Like any consumer electronic, e-readers are generally energy-intensive. They require data centres and servers that host ebooks before they’re downloaded, a communication infrastructure to transmit digital files across long distances, and need charging over and over again to keep them functioning.

On the other hand, e-readers come with their own backlight, which is a huge energy saver when reading at night or in dimly lit places.

How are books made?

It’s no secret that the paper industry cuts down trees to manufacture books. The more virgin paper we use, the more trees need felling. Virgin paper doesn’t contain any recycled content and is made directly of the pulp of trees or cotton. With production and transport, the average paperback has gulfed its way through 4.5kWh of energy by the time it lands in the lap of a reader.

Chemicals are then used to enhance the paper quality, with additional chemicals used in the binding glues and inks that make up the feel and look of a hardback.

Even using recycled paper is a mere drop in the ocean when it comes to improving the overall eco-credentials of the production process. Producing a book from recycled paper uses just over 11 ounces of minerals, and seven and a half litres of water.

Pros and cons of books on the environment

If they’re well looked after, physical books have greater longevity than e-readers and can be enjoyed by many different people.

From an environmental perspective, the more people that read the same book, the more its footprint is amortised. For example, if a book is read twice, half the impacts are felt with each use.

As discussed earlier, the production of a single paper book only produces around 7.5kg of carbon dioxide – a total of 100 times fewer greenhouse gases than those caused by the production of a single e-reader.

Paper books contribute heavily to deforestation, which plays a large part in climate change. Up to 14% of deforestation is done to satisfy our need or desire for paper goods. The next step of processing the wood into paper requires a lot of water, energy, and chemicals. In fact, around two glasses of water are required to produce each page of a book.

Weighing up the transportation impact of books is tricky. They can be purchased from a local bookstore (did the consumer drive to the store?) or bought online (did this require transport by air or over land?). Either way, very few literary purchases will be without some combustion of fossil fuels.

A tremendous amount of energy is also wasted in the transportation and disposal of books that are returned to the publisher from the bookstore — major publishers expect around 30% of their books to be returned.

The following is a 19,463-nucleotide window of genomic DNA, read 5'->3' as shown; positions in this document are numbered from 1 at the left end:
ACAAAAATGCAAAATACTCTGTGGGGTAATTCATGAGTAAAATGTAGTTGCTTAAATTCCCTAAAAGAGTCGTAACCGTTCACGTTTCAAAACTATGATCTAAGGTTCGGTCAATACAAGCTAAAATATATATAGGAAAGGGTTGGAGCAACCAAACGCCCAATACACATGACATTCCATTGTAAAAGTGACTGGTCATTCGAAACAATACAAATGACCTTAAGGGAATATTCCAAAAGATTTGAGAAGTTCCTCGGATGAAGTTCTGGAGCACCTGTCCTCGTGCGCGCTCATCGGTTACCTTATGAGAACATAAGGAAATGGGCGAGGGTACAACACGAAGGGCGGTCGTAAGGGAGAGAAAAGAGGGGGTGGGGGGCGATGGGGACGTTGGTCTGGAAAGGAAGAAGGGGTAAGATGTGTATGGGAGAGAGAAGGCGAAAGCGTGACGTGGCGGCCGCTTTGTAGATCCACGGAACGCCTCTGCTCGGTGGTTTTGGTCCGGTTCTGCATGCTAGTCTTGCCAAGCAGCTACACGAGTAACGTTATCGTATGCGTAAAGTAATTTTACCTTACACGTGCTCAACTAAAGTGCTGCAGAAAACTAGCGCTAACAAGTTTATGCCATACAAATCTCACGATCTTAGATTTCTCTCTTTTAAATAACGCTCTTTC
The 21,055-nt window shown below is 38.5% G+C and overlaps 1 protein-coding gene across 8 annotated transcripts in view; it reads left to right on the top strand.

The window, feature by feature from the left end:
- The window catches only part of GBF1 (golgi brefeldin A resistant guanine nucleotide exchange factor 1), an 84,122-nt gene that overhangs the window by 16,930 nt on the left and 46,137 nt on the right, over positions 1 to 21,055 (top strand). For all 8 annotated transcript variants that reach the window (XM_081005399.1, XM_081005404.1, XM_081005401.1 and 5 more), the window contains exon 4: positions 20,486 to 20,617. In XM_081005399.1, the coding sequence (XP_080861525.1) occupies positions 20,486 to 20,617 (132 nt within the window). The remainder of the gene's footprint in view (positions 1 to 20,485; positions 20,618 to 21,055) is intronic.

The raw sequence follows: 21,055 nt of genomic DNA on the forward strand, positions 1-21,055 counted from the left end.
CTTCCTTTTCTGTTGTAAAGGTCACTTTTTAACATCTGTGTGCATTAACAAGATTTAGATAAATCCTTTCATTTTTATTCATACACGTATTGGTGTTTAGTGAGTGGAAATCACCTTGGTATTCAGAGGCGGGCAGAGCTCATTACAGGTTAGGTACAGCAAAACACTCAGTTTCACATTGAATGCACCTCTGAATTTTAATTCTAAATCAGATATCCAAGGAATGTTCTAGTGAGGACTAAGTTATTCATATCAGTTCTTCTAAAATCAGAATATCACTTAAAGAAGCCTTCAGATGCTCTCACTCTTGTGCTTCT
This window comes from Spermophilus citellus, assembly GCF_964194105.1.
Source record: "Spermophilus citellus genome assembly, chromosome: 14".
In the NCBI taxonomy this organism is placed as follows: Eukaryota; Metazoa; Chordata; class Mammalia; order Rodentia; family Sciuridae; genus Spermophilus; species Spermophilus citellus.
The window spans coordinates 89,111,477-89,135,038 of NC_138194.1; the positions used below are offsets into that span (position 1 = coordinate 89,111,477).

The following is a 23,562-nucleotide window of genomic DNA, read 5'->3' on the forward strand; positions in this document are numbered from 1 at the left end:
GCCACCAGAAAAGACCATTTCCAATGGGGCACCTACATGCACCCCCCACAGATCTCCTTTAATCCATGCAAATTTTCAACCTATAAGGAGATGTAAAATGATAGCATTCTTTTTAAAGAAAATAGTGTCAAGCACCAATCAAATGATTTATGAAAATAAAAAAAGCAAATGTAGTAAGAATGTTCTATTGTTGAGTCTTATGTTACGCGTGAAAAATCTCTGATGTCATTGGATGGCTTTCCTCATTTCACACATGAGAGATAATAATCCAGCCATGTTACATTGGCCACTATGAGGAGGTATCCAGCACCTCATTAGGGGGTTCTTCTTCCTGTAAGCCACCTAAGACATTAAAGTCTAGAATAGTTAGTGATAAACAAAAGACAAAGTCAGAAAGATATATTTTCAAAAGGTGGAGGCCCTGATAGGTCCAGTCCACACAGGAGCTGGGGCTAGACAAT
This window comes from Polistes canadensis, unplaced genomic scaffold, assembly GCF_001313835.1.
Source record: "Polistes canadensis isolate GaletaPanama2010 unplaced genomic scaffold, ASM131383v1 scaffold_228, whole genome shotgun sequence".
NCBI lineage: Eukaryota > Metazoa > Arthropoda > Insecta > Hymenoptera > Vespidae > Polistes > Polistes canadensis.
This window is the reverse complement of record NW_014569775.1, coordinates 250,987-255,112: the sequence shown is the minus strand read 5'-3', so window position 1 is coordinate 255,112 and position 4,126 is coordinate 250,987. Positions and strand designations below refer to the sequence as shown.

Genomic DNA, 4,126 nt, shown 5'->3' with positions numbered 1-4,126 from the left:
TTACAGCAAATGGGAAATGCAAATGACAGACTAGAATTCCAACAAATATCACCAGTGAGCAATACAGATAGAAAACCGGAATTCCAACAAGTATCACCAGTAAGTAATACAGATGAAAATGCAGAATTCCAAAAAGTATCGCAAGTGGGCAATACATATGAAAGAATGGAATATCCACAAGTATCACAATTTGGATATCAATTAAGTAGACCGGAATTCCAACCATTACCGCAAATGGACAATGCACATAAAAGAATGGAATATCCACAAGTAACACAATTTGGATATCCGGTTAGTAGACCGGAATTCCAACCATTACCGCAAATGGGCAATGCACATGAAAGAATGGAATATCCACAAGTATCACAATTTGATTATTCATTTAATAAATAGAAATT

How to recycle an e-reader

Electronic waste in the UK is a growing problem. The country produces 24.9kg a person a year – nearly 10kg more than the EU average.

If the owner doesn’t take on the responsibility of correctly recycling their e-reader, it’s likely to release toxic fumes and corrosive battery fluids into the atmosphere, waterways and soil, along with potentially polluting ecosystems for generations to come.

The European Recycling Platform site has an in-built recycling locator to find the nearest location to dispose of unwanted tech. Currys also offers free electricals and electronics recycling instore — the brand safely recycles over 65,000 tonnes of waste electronics a year.

How to recycle paperback books

Those with a bibliophilic itch will say it’s a sin to throw a book away. Charity shops have to dispose of an estimated 50,000 tonnes of unsold books every year.

Sending unwanted reads to WeBuyBooks is a great way to recycle the books you longer need, with the incentive of getting a little bit of cash for them. Sites such as Bookmooch.com are perfect for swapping novels, stories, and textbooks.

Local authorities can also provide guidance on the nearest book recycling bin.

What is the most eco-friendly option for reading?

The thought of going paperless will send shivers down the spine of printed book aficionados who want nothing more than that fresh book smell and a physical collection that takes pride of place on their shelves.

If we were to turn our attention to the planet, buying physical copies of books favours the occasional reader as they won’t make enough use of an e-reader to pay back the total carbon footprint.

Others also opt to support FSC certified publishers that ensure responsible use of forest resources. Of course, there’s always the option of joining the library.

As for e-readers, using e-readers to the end of their natural lives ensures that they are as economical as possible.